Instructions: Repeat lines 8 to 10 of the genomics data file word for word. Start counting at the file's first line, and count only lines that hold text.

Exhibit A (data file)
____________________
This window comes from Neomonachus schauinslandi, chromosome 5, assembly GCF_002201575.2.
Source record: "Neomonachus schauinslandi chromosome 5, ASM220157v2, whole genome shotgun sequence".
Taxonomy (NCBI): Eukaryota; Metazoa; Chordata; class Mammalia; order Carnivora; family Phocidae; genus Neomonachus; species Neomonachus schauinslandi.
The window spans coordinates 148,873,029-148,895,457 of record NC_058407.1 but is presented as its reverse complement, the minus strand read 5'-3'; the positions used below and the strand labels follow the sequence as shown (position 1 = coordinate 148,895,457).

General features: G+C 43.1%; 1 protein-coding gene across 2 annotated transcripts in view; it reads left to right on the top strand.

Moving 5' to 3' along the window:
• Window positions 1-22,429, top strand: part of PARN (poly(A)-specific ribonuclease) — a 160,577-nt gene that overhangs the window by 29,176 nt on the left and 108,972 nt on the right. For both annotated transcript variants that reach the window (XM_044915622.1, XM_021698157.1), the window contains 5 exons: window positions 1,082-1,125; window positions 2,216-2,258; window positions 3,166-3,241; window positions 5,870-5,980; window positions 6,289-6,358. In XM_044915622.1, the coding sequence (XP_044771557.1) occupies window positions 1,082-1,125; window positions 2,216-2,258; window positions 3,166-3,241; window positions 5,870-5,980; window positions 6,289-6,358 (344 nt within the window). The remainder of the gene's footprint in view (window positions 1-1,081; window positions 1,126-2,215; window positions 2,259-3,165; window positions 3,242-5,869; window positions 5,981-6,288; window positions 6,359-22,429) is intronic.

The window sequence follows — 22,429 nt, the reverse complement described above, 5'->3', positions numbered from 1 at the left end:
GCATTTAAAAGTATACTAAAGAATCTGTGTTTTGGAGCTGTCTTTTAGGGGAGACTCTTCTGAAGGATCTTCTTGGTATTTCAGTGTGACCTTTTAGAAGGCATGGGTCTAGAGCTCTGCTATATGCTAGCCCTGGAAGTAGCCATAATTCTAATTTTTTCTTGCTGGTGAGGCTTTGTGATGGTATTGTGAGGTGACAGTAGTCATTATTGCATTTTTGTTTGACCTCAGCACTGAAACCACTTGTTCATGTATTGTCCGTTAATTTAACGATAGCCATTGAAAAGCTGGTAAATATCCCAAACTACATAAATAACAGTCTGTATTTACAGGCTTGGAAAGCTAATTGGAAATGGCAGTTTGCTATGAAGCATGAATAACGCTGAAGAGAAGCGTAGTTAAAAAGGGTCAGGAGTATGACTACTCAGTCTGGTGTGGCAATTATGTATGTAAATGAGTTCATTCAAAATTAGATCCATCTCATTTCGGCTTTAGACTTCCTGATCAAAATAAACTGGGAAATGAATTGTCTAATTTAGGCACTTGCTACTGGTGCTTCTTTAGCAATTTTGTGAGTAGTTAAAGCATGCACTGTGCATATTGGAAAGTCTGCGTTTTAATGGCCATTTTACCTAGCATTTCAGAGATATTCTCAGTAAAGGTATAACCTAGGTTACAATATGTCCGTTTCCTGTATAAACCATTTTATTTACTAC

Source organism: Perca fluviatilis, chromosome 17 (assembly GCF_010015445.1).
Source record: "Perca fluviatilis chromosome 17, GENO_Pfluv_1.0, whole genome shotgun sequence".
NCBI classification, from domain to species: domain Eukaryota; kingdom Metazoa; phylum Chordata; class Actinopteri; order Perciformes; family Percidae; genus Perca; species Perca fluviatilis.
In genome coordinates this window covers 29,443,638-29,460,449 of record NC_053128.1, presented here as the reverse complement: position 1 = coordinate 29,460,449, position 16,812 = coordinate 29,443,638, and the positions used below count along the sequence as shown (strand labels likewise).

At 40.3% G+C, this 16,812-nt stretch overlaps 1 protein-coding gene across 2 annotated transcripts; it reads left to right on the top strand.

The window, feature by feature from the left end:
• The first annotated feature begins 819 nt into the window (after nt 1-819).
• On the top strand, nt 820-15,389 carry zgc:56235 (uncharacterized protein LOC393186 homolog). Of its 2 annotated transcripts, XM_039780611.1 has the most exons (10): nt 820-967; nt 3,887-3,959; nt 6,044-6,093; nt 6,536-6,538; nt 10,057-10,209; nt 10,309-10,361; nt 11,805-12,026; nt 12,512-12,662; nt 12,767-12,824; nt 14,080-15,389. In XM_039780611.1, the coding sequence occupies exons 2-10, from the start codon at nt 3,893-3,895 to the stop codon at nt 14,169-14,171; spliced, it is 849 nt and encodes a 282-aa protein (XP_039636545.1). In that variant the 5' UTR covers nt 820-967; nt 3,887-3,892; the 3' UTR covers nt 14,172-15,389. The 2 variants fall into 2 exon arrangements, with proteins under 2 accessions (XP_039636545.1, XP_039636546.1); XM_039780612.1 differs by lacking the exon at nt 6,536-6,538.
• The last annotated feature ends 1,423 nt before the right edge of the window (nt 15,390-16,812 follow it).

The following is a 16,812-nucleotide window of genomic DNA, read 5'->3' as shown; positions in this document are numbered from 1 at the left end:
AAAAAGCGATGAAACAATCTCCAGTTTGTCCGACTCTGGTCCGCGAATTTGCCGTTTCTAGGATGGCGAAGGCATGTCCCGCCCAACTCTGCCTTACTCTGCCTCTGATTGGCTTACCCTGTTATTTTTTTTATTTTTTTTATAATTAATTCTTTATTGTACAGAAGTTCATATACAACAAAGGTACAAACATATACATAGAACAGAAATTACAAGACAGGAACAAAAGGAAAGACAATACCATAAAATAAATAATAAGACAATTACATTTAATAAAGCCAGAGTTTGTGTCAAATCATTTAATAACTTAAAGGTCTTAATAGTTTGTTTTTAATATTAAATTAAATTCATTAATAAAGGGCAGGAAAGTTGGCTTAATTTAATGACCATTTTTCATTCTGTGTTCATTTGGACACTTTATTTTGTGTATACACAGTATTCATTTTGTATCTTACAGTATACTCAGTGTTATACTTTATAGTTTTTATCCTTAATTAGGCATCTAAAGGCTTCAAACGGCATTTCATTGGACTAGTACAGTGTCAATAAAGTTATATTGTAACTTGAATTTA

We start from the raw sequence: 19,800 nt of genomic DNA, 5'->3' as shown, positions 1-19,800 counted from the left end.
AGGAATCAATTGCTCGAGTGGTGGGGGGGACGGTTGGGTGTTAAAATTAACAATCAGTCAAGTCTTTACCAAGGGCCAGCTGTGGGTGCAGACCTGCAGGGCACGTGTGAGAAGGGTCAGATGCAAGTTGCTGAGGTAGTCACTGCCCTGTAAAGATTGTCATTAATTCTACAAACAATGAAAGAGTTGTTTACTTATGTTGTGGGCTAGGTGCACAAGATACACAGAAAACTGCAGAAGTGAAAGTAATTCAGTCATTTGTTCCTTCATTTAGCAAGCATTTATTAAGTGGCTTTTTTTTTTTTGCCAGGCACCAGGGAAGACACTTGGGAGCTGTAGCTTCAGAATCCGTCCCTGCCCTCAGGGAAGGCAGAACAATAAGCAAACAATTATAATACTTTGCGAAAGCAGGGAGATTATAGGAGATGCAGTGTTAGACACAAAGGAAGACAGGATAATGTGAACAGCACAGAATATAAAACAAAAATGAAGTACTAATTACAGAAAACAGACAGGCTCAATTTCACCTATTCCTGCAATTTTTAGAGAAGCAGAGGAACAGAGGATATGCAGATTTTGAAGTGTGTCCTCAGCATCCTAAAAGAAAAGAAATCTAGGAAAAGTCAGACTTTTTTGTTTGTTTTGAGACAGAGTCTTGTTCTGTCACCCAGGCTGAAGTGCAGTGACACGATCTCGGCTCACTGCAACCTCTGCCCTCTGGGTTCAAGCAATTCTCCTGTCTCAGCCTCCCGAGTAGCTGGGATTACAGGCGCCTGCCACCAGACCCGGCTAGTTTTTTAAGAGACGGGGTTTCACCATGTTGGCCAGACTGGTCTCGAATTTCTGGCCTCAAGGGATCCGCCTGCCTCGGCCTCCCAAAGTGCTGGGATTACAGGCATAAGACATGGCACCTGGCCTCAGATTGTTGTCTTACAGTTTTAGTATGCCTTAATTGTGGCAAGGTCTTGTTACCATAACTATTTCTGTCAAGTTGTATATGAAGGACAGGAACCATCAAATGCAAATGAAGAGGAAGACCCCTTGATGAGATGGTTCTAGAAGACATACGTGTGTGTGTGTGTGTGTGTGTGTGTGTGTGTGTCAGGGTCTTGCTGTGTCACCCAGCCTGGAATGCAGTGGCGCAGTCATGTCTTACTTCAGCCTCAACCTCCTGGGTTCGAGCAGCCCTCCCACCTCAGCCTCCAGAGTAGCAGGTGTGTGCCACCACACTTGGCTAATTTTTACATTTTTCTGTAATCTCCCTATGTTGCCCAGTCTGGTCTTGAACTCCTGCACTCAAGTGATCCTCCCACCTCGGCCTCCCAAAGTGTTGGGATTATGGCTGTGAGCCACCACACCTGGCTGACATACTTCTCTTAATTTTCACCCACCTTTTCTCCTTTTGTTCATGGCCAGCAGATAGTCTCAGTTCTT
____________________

The window sequence follows — 22,429 nt, the reverse complement described above, 5'->3', positions numbered from 1 at the left end:
GCATTTAAAAGTATACTAAAGAATCTGTGTTTTGGAGCTGTCTTTTAGGGGAGACTCTTCTGAAGGATCTTCTTGGTATTTCAGTGTGACCTTTTAGAAGGCATGGGTCTAGAGCTCTGCTATATGCTAGCCCTGGAAGTAGCCATAATTCTAATTTTTTCTTGCTGGTGAGGCTTTGTGATGGTATTGTGAGGTGACAGTAGTCATTATTGCATTTTTGTTTGACCTCAGCACTGAAACCACTTGTTCATGTATTGTCCGTTAATTTAACGATAGCCATTGAAAAGCTGGTAAATATCCCAAACTACATAAATAACAGTCTGTATTTACAGGCTTGGAAAGCTAATTGGAAATGGCAGTTTGCTATGAAGCATGAATAACGCTGAAGAGAAGCGTAGTTAAAAAGGGTCAGGAGTATGACTACTCAGTCTGGTGTGGCAATTATGTATGTAAATGAGTTCATTCAAAATTAGATCCATCTCATTTCGGCTTTAGACTTCCTGATCAAAATAAACTGGGAAATGAATTGTCTAATTTAGGCACTTGCTACTGGTGCTTCTTTAGCAATTTTGTGAGTAGTTAAAGCATGCACTGTGCATATTGGAAAGTCTGCGTTTTAATGGCCATTTTACCTAGCATTTCAGAGATATTCTCAGTAAAGGTATAACCTAGGTTACAATATGTCCGTTTCCTGTATAAACCATTTTATTTACTAC

Source organism: Perca fluviatilis, chromosome 17 (assembly GCF_010015445.1).